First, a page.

Friday, September 30, 2011

What's in season at my local farmers' market

I was thinking about one of the queries in my recent post about Fall Equinox, What local foods are coming into season now where I live?

And so I found myself taking notes as I walked around my local farmers' market on Saturday.

I do realize there's some difference between "what's available" and "what's in season." :)   Here's what was available:

  • raspberries, blueberries, strawberries
  • tomatoes (greenhouse-grown)
  • damson plums
  • cucumbers
  • neeps (turnips)
  • greens (including curly purple kale!)
  • beetroot (beets)
  • apples
  • pears
  • pumpkins and other squash
  • other root vegetables
  • leeks
  • potatoes

  • chicken, duck, turkey
  • beef, including local beef burgers hot off the grill
  • buffalo
  • pork, including local barbecue sandwiches
  • fish (salmon smoked and fresh, haddock, cod, and more) (including smoked salmon sandwiches)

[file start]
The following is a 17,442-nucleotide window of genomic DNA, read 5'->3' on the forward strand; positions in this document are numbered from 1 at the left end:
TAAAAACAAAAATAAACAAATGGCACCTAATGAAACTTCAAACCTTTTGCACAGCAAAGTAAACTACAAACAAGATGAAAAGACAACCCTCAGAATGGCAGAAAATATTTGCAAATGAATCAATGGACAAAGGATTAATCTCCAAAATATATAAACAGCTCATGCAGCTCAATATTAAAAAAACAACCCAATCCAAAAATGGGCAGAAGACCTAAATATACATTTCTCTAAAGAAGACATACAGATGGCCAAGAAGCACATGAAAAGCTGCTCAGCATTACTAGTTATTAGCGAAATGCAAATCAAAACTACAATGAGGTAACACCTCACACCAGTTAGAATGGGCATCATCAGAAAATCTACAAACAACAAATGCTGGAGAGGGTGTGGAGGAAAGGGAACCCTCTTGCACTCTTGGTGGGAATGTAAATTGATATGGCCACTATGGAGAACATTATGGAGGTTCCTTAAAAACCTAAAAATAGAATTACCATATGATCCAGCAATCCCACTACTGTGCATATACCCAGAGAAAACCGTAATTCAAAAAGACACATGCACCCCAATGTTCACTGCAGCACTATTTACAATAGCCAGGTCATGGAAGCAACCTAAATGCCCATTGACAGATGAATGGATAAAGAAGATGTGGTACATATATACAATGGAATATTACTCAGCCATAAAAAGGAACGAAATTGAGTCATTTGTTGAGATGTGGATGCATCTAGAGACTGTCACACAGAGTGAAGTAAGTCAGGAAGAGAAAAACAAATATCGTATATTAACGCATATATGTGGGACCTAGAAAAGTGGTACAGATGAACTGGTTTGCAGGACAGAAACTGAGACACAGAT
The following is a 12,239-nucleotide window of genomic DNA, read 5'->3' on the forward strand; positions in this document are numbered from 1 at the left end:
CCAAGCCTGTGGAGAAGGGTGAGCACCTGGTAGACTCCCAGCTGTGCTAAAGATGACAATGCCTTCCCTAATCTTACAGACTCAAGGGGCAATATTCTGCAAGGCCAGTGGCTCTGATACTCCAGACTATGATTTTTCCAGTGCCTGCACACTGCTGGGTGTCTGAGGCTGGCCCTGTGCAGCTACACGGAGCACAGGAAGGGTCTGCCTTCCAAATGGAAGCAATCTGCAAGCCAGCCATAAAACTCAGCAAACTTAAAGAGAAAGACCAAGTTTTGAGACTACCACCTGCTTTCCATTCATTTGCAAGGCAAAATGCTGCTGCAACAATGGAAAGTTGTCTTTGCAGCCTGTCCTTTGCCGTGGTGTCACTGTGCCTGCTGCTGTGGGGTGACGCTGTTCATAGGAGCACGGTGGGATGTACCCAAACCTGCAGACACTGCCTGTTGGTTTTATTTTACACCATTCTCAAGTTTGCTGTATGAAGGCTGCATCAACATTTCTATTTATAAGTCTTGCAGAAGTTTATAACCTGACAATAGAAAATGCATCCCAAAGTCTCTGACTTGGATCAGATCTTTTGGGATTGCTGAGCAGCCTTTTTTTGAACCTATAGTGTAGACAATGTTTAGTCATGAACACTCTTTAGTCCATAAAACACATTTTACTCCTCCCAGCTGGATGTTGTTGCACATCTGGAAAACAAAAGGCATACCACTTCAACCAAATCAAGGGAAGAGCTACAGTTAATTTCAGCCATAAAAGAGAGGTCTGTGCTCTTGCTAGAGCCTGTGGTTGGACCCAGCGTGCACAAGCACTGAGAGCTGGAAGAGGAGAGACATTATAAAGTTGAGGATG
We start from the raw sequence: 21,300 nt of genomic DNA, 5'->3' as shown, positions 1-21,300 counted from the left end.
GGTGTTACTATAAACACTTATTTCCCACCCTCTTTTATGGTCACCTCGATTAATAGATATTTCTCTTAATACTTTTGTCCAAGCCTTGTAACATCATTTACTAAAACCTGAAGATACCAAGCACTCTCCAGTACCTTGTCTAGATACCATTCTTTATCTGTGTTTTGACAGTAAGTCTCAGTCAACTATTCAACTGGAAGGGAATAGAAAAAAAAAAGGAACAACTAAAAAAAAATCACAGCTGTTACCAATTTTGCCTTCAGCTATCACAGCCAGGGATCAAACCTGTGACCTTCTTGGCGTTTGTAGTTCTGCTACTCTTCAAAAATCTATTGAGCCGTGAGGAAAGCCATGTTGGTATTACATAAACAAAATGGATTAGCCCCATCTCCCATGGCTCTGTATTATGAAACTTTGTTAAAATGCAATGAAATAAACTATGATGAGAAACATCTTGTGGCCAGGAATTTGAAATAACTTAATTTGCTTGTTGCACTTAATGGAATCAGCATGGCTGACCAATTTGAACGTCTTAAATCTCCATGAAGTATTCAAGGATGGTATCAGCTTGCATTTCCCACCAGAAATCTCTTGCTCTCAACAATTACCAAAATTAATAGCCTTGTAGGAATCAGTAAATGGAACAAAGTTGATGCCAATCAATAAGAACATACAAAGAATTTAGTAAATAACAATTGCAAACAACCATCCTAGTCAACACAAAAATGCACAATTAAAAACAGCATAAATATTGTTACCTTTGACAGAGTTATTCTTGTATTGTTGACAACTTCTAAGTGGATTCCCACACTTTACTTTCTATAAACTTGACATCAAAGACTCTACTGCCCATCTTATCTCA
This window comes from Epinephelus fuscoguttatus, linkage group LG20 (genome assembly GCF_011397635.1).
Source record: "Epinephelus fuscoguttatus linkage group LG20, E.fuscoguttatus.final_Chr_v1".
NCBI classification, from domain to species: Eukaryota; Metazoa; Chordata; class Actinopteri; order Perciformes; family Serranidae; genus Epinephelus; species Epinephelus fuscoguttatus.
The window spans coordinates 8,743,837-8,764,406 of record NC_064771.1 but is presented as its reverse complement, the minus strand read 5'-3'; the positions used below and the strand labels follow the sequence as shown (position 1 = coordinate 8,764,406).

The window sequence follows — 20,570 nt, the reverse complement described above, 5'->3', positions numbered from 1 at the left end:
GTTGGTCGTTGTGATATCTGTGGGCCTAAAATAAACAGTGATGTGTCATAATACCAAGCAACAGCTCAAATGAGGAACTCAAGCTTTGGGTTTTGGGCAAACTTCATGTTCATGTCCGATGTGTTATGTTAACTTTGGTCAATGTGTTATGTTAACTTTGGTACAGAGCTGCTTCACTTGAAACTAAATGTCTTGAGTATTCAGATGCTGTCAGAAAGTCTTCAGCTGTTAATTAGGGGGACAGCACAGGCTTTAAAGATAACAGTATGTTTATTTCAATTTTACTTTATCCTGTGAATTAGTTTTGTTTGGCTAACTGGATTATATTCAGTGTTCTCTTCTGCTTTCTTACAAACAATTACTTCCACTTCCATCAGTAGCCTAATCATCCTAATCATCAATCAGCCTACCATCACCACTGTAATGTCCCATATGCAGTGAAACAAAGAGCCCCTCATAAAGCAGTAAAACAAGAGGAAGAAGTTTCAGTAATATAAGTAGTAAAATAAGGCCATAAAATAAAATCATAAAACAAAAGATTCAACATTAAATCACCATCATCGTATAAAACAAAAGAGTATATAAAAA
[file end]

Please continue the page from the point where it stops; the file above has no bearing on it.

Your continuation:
• eggs
  • cheeses
  • soup
  • baked goods
  • hot oatmeal, ready-to-eat; oatmeal bars, oats, oatmeal, oatmeal ready-mix
  • chocolate
  • chocolate gelato (!)
  • flowers
  • potted herbs
  • bread
  • jams and chutneys
  • soaps
  • hummus 
  • other spreads
  • border tablet (think butter and brown sugar, the consistency of solid fudge you get down the ocean (MD), down the shore (NJ), or in St. Ignace (MI)

I'm realizing that when I think "in season," I think mostly about produce, because that's the rhythm I'm most familiar with -- from vegetable gardening as a kid in the Mid-Atlantic, from farms and orchards in Michigan when I lived there, from family friends with farms when I was growing up and farm stands most of my life.

I have some head-knowledge about that rhythm when it comes to meat, but I don't have it in my body the same way I do with fruits and veg.  I know a little about the rhythm of salmon from our time in the Pacific NW of the US, a little about the rhythm of chicken from the farm where we used to buy chickens in NJ; I'm just starting to learn about fish here.

(And from my childhood, I'm still very confused when people eat crabs any time other than high summer.  Or when uncooked crabs are any color but blue.  *grin*)

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